What Are The Best Roofs For High Winds
Wind damage is common in the United States and can lead to thousands of dollars in repair costs to roofs and interiors alike.
Wise homeowners read on to know what roofs work best against the worst storms!
Things to Know Before Roofing Selection
Wind damage to homes can be more pronounced if the structure of your roof is not up to par. Roofing in and of itself is of little help to homes without a good underlying structure of decking and proper support for the roof.
Another important factor is how well roofs are fastened to the home. If shingles are not securely attached to the roof they will simply fly off. Nails are stronger fasteners than staples for shingles, and the more water-resistant the better.
It’s not only wind or rain that can damage your roof. What actually does the most damage in heavy storms and hurricanes are projectiles from nearby structures striking homes in high winds. It is important therefore to have a solid combination of sound structure, expert installation, and quality roofing like that from Countryside Roofing to safeguard your home against damage.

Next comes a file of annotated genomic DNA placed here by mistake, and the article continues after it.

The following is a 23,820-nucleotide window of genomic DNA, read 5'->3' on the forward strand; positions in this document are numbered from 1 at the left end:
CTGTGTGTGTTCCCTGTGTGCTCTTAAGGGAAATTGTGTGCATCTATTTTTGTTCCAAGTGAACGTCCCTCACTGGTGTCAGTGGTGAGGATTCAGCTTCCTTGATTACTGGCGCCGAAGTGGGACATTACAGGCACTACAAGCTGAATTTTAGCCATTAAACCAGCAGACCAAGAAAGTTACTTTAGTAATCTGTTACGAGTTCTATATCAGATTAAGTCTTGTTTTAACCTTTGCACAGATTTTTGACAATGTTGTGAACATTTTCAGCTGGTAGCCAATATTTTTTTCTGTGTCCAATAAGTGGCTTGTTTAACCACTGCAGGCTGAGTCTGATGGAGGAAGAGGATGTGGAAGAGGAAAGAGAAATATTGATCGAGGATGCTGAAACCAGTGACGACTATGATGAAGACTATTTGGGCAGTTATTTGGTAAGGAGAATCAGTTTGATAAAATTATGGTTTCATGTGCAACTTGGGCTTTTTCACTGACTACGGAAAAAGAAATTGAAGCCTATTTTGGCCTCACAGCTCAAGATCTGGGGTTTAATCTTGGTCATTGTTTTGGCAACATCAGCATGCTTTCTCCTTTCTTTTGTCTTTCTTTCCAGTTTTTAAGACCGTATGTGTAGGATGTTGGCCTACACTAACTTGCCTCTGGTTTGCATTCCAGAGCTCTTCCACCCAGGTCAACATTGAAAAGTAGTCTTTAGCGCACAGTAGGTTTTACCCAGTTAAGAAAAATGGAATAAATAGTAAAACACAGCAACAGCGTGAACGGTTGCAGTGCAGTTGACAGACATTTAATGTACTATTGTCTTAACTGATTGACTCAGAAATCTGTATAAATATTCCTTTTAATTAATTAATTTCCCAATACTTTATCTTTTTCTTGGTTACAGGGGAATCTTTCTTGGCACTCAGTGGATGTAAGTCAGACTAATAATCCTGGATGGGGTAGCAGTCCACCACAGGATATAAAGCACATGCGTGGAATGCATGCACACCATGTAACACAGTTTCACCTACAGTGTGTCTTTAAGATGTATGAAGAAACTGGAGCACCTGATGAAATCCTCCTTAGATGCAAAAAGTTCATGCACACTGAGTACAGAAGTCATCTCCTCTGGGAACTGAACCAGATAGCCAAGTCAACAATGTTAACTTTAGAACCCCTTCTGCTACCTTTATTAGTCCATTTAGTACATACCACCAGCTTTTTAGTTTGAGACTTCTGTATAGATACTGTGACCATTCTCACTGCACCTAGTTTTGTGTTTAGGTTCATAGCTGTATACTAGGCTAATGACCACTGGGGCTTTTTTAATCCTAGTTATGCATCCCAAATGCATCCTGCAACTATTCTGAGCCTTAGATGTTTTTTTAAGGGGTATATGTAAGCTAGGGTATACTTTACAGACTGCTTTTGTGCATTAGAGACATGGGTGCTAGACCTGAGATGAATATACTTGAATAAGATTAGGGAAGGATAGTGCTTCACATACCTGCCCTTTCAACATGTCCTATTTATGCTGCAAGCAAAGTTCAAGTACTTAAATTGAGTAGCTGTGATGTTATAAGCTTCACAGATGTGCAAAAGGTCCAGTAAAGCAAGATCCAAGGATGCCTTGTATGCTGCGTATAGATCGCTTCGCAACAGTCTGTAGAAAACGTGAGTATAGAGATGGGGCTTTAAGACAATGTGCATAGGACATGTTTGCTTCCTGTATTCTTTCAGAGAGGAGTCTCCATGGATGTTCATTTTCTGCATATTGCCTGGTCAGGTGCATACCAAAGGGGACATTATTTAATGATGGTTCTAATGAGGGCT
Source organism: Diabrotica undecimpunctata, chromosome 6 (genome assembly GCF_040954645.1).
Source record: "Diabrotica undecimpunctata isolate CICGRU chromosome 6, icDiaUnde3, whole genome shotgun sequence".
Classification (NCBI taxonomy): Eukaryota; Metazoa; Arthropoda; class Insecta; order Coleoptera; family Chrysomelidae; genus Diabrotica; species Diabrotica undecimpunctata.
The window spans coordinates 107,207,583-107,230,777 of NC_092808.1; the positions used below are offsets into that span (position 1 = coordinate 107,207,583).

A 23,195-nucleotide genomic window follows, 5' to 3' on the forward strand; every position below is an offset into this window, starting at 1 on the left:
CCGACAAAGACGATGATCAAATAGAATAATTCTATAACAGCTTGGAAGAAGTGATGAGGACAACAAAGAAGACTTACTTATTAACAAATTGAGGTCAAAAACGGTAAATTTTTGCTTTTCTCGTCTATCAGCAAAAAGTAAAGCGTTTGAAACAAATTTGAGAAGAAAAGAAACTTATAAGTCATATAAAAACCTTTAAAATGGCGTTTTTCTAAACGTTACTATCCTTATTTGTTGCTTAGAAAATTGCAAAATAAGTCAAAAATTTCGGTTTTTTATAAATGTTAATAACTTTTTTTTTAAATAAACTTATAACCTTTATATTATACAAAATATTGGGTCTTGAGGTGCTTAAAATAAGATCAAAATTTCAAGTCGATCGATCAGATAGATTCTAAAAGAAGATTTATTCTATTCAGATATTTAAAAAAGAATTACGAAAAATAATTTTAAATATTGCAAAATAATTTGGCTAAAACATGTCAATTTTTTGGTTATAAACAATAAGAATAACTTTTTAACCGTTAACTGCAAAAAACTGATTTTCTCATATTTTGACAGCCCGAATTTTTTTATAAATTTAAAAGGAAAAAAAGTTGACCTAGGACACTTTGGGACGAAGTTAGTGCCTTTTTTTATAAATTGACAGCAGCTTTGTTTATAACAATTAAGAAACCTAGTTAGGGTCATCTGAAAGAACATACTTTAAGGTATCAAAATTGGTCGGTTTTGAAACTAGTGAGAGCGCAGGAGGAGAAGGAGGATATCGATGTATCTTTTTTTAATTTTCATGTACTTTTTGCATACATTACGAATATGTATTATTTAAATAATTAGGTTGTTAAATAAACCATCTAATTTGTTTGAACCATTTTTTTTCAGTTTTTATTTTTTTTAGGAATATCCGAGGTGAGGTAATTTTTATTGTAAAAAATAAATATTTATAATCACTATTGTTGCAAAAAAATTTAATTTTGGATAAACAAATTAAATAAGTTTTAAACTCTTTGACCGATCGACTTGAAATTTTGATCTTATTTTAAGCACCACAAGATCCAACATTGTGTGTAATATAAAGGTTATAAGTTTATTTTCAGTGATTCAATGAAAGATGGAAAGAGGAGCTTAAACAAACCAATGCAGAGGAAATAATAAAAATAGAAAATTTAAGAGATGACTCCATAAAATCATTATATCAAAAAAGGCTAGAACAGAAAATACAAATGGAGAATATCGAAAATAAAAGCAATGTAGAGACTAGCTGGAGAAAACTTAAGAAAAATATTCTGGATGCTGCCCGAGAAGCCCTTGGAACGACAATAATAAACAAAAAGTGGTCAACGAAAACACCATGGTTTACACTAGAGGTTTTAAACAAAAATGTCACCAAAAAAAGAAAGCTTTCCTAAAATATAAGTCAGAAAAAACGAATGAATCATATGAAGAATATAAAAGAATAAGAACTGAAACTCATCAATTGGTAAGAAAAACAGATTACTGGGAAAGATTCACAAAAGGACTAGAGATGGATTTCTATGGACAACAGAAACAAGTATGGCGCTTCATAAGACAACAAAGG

If you know a storm is on the way, whatever roof you have, scan your yard for objects like chairs and grills that can act as projectiles and damage your home.
Best Roofing for Wind Resistance
Fiberglass Shingles. Fiberglass is a strong material that is very difficult to break apart. Consequently, fiberglass shingles stand up very well to high winds. Failure, more often than not, is due to shoddy work during installation.
Shingles made of composites of paper or wood are not as strong as those made of fiberglass and often not suited to high wind areas. Fastening is crucial for fiberglass shingles and regular shingles alike and should incorporate more nails in higher risk zones, usually 4-6 in risk areas.
Wind Categories To Know
- 39 miles per hour
- Branches can be blown off trees and small projectiles picked off the ground.
- Strong Gale
- 47 miles per hour
- Shingles can be blown off the roof with minor structural damage
- 55 miles per hour
- Trees can be blown over and structural damage can occur
- Violent Storm
- 64 miles per hour
- Large damage can be done to roofs and structures